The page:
In the Architect and Building News from July 1952 there’s an intriguing article for a partially-prefabricated ‘Commonwealth House’.
The house could be easily shipped and ‘erected by the average handyman’, aided by a standardised kit of parts would make manufacturing simple and predictable.
The house was designed by Charles A. V. Smith with John Pearce Mockridge, following a consultation with potential makers and inhabitants. The architects adjusted their designs to suit a consensus – resulting in a house very much designed by committee with a predictable, if utilitarian and efficient, floor plan.
The brief was to develop a house that would be suitable across the geographical and climatic zones of Australia, New Zealand, Rhodesia (now Zimbabwe), and East Africa. Over 20,000 units were expected to be built per year to meet the demand for emigrating workers and their families eager to escape war-torn Britain for opportunities elsewhere.
The house had an aluminium frame structure, and the cladding materials could vary depending on availability and final conditions. It was placed on concrete posts with an ant-trap to resist termite attack. The prototype erected on Great West Road in Hounslow was fitted out with furniture and a fireplace designed by American architect Carl Koch (1912-1998), who later pioneered several prefabricated house designs in the US.
The Commonwealth House design was very similar to houses we saw in the timber saw-mill town of Samreboi in Ghana – even down to the ant-trap detailing.
The African Timber and Plywood Company (AT&P), who owned the mill and were responsible for most of the housing, were also attempting to develop their own housing kits and to expand into new products and markets.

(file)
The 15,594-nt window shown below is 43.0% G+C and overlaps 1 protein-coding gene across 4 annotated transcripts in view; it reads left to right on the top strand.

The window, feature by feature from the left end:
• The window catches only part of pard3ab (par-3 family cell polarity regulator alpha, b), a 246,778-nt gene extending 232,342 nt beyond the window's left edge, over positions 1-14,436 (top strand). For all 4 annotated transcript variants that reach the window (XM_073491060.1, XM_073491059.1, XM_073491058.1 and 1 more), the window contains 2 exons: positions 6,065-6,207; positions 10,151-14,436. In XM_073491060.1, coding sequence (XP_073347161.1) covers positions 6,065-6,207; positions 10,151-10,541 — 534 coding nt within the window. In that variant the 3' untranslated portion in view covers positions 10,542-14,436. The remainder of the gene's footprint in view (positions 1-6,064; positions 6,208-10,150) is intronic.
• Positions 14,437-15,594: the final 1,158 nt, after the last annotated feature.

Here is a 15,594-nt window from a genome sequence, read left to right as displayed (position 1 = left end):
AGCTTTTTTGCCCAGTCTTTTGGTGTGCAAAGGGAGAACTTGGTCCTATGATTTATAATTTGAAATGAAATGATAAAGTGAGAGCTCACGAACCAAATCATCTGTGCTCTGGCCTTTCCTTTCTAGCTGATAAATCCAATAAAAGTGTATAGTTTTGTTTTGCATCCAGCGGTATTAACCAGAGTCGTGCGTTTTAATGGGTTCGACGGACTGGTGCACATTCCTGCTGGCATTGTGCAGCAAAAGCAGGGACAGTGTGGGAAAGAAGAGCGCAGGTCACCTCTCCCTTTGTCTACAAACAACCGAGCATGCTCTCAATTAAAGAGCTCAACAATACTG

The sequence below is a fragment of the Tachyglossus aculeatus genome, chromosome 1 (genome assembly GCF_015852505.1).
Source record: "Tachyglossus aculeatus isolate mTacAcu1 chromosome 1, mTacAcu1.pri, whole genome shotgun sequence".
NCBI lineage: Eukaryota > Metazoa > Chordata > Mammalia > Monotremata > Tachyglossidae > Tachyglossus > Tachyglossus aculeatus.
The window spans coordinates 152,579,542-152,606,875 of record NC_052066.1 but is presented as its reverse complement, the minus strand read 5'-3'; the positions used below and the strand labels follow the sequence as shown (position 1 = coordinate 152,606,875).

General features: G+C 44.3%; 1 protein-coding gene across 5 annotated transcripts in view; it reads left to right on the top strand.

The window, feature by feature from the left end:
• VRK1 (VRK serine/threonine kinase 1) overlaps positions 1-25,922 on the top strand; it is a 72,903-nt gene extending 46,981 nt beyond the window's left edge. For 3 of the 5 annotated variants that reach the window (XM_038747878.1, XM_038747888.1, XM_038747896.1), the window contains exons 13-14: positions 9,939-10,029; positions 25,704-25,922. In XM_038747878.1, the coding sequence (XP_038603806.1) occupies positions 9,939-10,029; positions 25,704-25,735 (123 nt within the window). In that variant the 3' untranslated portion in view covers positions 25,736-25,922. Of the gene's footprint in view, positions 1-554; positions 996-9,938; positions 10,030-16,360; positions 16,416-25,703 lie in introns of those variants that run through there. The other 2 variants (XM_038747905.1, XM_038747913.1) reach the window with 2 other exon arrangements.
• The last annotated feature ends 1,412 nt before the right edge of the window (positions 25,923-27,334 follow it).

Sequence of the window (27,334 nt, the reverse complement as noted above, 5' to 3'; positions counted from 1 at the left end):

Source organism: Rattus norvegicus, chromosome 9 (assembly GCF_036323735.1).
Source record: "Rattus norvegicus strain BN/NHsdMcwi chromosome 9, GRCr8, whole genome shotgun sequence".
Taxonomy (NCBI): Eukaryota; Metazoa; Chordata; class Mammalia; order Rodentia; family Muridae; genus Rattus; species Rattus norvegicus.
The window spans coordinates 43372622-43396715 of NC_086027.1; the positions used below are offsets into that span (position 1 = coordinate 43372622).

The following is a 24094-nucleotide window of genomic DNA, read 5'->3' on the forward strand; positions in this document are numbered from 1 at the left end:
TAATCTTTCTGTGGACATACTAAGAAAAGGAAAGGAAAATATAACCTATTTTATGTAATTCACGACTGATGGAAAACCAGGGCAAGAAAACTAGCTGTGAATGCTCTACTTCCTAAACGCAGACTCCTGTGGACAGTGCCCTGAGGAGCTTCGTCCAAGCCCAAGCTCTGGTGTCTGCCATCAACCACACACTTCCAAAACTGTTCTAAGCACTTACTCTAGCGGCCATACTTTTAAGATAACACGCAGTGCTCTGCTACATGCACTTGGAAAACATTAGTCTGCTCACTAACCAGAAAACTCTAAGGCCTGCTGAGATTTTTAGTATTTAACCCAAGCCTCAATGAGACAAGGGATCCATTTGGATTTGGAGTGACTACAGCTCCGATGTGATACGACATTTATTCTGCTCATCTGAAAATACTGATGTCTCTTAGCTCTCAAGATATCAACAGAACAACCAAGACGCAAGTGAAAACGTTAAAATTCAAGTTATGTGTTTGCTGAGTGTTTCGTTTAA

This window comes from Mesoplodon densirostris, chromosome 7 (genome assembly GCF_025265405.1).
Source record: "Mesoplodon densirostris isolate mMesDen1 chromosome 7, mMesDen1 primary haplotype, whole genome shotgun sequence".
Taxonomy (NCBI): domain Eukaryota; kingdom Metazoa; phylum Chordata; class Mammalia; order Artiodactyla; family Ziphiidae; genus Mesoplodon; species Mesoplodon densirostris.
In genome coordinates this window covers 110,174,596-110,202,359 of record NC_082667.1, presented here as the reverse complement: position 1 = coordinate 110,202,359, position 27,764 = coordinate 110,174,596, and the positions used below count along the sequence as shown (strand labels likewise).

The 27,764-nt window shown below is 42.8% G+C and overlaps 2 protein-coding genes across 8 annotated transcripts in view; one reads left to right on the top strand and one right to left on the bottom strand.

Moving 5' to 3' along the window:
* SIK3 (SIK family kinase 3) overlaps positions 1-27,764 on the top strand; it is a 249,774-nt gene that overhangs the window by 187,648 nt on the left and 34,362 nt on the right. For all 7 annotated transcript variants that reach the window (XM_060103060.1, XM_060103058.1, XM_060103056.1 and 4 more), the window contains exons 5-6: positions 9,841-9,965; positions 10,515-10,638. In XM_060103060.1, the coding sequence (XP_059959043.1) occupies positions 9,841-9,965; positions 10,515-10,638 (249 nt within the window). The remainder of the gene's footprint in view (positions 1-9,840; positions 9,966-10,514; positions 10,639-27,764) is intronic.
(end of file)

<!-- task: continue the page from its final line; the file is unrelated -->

By 1954 AT&P had begun to discuss prefabrication techniques and processes at both Samreboi and their larger station at Sapele in Nigeria. The drive and urgency for this type of production was heightened by increased competition and political efforts to quickly improve housing standards in West Africa. The Dutch firm Schokbeton had been awarded a large order for prefabricated housing in Ghana, and contractors Taylor Woodrow were eager to expand their building products export wing.
Architect Edric Neel (1914-1952) developed a consortium of architectural consultants with Taylor Woodrow in 1944 to research new structures that could be quickly assembled and fabricated. The group was called Arcon and their first project was a temporary prefabricated house. The system developed into a set of lightweight tubular steel components that could be easily welded together. The façade, if required, could be made of local materials, metal sheets, or cement board cladding, as required. The system was intended for export and into ‘tropical conditions’ in particular. The units could be readily scaled and used to assemble large factories and sheds with large spans. Many of the factories and mills (including those at Samreboi) utilised this standardised and low-risk approach to construction.
Over the next 15 years AT&P began developing a series of prefabricated houses, but rather than developing a frame and cladding approach they created integrated wall panels (like flat-pack furniture) with modular dimensions so that windows and doors could be added where required. They called it the AT&P System Building, and priced a small house at £500 – compared to the £1200 Schokbeton model.
The system was adopted for military projects and housing, and continued to be deployed into the 1970s with AT&P developing many different variations and types.